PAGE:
Garboil is the perfect word: it sounds exactly like its meaning, “confusion.” Garboil comes via Middle French garbouille (16th century) “confused mess,” whose further etymology is uncertain. Italian has garbuglio, charbuglio (15th century) “confused mess,” but etymologists are not convinced. Past that lies confusion: garboil has been associated with garble “to confuse, jumble”; no one is happy with that, either. Garboil entered English in the first half of the 16th century.
Assuring your grace, that being this country in such garboil as it is, I would be loath to adventure to go to my Lord of Angus with any conduct that he would appoint me, unless the king’s pleasure be that I shall so do.
The trolley officials of the Auburn & Syracuse Electric R. R. and the motormen and the conductors are still in a garboil over the final settlement of a wage increase demand despite the fact that several conferences have been held between them but each with little success …
very fervent; extremely ardent; impassioned.
The English adjective perfervid comes from New Latin perfervidus. Perfervidus does not in fact occur in earlier Latin even though it is formed perfectly properly: The usual Latin adjective, not common, is praefervidus. The root word of perfervidus (and praefervidus) is the adjective fervidus, which by itself already means “scalding hot, burning” even without a prefix. Fervidus is a derivative of the verb fervēre “to boil,” a Latin derivative of the very complicated Proto-Indo-European root bh(e)reu-, bh(e)ru “to boil, bubble.” This root also has a reduced form bher– that is extended by a w-suffix, thus bherw-, the exact source of fervēre. The variant bherw– is also the source of Middle Irish berbaim “I cook, boil,” Welsh berwi “to seethe, simmer.” The prefixes prae– and per– are frequently used as intensifiers of adjectives and verbs: Latin has percārus “very dear,” performāre “to form thoroughly,” and praeclārus “very famous.” Greek offers the spectacular example in the proper name Periklês “very famous,” from the preposition, adverb, and intensive prefix peri, and –klês, from –kléēs, from –kléwēs, a derivative of the noun kléos, also kléwos “glory.” Perfervid entered English in the first half of the 19th century.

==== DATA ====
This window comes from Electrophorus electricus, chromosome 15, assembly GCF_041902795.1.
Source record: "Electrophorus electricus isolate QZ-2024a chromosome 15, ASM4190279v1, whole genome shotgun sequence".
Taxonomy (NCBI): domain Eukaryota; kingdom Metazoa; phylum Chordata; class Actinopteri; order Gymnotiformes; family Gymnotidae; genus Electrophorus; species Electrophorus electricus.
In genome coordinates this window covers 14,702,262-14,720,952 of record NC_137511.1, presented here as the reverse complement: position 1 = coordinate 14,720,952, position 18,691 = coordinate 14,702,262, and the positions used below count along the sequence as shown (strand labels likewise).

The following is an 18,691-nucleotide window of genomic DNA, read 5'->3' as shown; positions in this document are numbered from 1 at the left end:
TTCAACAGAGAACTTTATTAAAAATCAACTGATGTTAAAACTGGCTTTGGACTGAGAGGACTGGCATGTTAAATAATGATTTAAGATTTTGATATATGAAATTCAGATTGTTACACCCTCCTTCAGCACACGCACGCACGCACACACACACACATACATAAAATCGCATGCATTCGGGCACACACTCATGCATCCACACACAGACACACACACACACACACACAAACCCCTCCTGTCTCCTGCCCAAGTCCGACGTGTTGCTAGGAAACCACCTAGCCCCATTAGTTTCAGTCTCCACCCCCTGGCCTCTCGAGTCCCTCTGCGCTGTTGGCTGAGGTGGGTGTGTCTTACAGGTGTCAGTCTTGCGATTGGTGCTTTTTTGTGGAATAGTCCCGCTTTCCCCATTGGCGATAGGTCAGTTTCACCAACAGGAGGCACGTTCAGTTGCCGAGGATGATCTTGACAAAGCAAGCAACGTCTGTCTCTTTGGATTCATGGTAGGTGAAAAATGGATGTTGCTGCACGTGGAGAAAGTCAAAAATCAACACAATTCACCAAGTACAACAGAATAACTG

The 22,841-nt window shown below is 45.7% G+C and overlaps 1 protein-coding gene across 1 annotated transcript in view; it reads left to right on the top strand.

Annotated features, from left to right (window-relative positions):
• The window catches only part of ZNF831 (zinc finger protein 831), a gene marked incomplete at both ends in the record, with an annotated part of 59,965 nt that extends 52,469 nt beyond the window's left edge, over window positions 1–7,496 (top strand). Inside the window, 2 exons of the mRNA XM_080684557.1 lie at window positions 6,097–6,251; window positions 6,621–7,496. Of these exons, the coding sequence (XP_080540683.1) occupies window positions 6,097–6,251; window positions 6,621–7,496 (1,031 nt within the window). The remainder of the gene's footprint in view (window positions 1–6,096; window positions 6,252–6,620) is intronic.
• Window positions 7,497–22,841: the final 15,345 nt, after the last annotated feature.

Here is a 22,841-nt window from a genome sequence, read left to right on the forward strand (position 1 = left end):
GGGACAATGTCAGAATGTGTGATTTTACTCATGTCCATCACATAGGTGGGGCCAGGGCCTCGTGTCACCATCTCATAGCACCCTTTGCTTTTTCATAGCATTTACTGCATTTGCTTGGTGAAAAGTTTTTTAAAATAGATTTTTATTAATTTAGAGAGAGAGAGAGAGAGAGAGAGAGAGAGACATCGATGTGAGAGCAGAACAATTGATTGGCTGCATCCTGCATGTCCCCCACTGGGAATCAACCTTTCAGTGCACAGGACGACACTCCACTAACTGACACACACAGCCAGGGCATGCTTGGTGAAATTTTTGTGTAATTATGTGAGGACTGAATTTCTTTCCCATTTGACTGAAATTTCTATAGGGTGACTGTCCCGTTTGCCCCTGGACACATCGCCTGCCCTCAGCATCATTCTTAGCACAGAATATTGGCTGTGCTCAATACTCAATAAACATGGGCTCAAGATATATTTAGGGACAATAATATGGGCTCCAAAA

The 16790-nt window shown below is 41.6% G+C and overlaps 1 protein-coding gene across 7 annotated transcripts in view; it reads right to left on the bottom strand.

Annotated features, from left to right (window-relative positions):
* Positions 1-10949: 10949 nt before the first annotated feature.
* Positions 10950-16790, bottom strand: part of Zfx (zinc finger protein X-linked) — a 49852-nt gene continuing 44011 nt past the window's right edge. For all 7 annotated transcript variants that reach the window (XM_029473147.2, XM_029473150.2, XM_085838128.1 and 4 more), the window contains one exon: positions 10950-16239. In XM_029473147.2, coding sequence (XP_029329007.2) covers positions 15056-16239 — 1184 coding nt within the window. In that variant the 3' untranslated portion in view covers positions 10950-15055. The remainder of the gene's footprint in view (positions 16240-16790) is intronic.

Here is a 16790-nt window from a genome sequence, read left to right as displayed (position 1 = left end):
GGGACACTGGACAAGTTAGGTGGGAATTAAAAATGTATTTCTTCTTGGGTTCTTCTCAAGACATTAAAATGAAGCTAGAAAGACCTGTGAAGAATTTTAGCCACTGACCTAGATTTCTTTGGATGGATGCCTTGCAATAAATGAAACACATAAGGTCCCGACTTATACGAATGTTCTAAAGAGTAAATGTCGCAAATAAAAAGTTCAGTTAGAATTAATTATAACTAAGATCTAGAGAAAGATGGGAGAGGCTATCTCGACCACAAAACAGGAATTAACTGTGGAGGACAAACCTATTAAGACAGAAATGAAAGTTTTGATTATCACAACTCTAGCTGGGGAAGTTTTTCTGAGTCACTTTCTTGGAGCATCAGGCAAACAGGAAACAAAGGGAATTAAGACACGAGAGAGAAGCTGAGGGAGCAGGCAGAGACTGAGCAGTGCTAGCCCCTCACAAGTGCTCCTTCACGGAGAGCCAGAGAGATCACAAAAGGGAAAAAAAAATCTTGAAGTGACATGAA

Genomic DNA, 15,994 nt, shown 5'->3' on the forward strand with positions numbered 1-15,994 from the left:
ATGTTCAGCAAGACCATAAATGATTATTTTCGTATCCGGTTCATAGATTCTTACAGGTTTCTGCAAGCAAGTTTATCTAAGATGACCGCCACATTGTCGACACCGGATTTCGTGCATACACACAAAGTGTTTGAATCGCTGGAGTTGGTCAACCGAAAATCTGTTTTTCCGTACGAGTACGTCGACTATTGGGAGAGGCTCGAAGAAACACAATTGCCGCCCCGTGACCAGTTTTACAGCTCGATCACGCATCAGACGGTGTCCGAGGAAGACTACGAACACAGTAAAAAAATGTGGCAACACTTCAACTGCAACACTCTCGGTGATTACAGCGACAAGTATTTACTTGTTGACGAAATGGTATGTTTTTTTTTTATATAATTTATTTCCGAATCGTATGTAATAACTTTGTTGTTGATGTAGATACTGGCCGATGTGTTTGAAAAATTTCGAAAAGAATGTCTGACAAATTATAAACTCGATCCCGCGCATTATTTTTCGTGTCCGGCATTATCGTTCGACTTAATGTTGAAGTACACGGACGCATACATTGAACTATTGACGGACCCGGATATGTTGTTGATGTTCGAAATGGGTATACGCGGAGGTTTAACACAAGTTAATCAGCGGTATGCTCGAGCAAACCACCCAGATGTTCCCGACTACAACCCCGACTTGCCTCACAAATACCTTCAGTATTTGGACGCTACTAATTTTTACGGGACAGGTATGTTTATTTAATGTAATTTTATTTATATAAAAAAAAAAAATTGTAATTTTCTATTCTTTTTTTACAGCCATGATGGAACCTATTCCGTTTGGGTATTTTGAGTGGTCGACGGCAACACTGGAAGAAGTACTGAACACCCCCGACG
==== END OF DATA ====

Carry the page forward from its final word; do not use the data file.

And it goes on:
The fate of The Thorn Birds will certainly not hang on literary merit. With the broadest strokes and the most perfervid prose, the novel traces three generations of the Cleary family ….
But you have to watch Eileen. She sees things through the haze of a rather perfervid imagination. She sees this house, I’m sure, as it ought to be and Mrs. Wardell as a sort of Gainsborough duchess. She won’t see the show-off. The bad proportions of the hall. The excess of. glass in the chandelier.
Tarriance “delay,” a derivative of the fairly common verb tarry and the familiar noun suffix –ance, first appears in Middle English in the first half of the 15th century. In case you were longing for the Middle Ages, when everything was slow, easy, and laid-back, one of the first citations of tarriance comes from the Calendar of Plea and Memoranda Rolls (1430) and reads “William shall paye to..Robt..without tariance..x li,” i.e., ten pounds, a very considerable sum. Tarriance in the sense of “temporary stay, sojourn” does not appear till the first half of the 16th century.
Come, answer not, but to it presently; I am impatient of my tarriance.
After much tarriance, much debate, / The good gods leave them to their fate.